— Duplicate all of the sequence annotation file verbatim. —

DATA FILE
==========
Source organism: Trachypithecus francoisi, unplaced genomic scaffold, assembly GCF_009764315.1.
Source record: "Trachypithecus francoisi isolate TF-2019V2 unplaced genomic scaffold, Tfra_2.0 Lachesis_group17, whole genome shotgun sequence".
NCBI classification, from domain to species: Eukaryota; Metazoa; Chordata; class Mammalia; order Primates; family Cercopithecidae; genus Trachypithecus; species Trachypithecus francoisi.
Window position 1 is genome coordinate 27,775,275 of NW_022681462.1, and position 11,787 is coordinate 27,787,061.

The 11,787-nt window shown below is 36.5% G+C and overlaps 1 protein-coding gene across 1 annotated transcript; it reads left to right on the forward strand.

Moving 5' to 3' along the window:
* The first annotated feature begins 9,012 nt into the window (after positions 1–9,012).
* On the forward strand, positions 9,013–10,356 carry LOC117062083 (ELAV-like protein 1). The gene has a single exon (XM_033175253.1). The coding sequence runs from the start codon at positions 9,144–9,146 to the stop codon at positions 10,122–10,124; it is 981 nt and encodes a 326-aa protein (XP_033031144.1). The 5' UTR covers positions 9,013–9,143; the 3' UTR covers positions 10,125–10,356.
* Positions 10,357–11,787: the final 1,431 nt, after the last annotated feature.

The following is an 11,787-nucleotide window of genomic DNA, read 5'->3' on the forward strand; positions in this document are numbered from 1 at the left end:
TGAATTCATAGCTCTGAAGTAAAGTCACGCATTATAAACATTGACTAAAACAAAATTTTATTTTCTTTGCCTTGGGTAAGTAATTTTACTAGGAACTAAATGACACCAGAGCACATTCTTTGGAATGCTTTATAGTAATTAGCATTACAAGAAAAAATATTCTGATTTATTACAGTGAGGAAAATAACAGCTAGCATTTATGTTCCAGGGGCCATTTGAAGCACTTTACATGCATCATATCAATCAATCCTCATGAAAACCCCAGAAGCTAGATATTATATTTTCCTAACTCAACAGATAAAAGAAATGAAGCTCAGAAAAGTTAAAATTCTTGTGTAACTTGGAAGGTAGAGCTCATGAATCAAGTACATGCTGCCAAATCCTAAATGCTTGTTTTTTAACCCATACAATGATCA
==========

Source organism: Trachypithecus francoisi, unplaced genomic scaffold, assembly GCF_009764315.1.
Source record: "Trachypithecus francoisi isolate TF-2019V2 unplaced genomic scaffold, Tfra_2.0 Lachesis_group17, whole genome shotgun sequence".
NCBI classification, from domain to species: Eukaryota; Metazoa; Chordata; class Mammalia; order Primates; family Cercopithecidae; genus Trachypithecus; species Trachypithecus francoisi.
Window position 1 is genome coordinate 27,775,275 of NW_022681462.1, and position 11,787 is coordinate 27,787,061.

The 11,787-nt window shown below is 36.5% G+C and overlaps 1 protein-coding gene across 1 annotated transcript; it reads left to right on the forward strand.

Moving 5' to 3' along the window:
* The first annotated feature begins 9,012 nt into the window (after positions 1–9,012).
* On the forward strand, positions 9,013–10,356 carry LOC117062083 (ELAV-like protein 1). The gene has a single exon (XM_033175253.1). The coding sequence runs from the start codon at positions 9,144–9,146 to the stop codon at positions 10,122–10,124; it is 981 nt and encodes a 326-aa protein (XP_033031144.1). The 5' UTR covers positions 9,013–9,143; the 3' UTR covers positions 10,125–10,356.
* Positions 10,357–11,787: the final 1,431 nt, after the last annotated feature.

The following is an 11,787-nucleotide window of genomic DNA, read 5'->3' on the forward strand; positions in this document are numbered from 1 at the left end:
TGAATTCATAGCTCTGAAGTAAAGTCACGCATTATAAACATTGACTAAAACAAAATTTTATTTTCTTTGCCTTGGGTAAGTAATTTTACTAGGAACTAAATGACACCAGAGCACATTCTTTGGAATGCTTTATAGTAATTAGCATTACAAGAAAAAATATTCTGATTTATTACAGTGAGGAAAATAACAGCTAGCATTTATGTTCCAGGGGCCATTTGAAGCACTTTACATGCATCATATCAATCAATCCTCATGAAAACCCCAGAAGCTAGATATTATATTTTCCTAACTCAACAGATAAAAGAAATGAAGCTCAGAAAAGTTAAAATTCTTGTGTAACTTGGAAGGTAGAGCTCATGAATCAAGTACATGCTGCCAAATCCTAAATGCTTGTTTTTTAACCCATACAATGATCA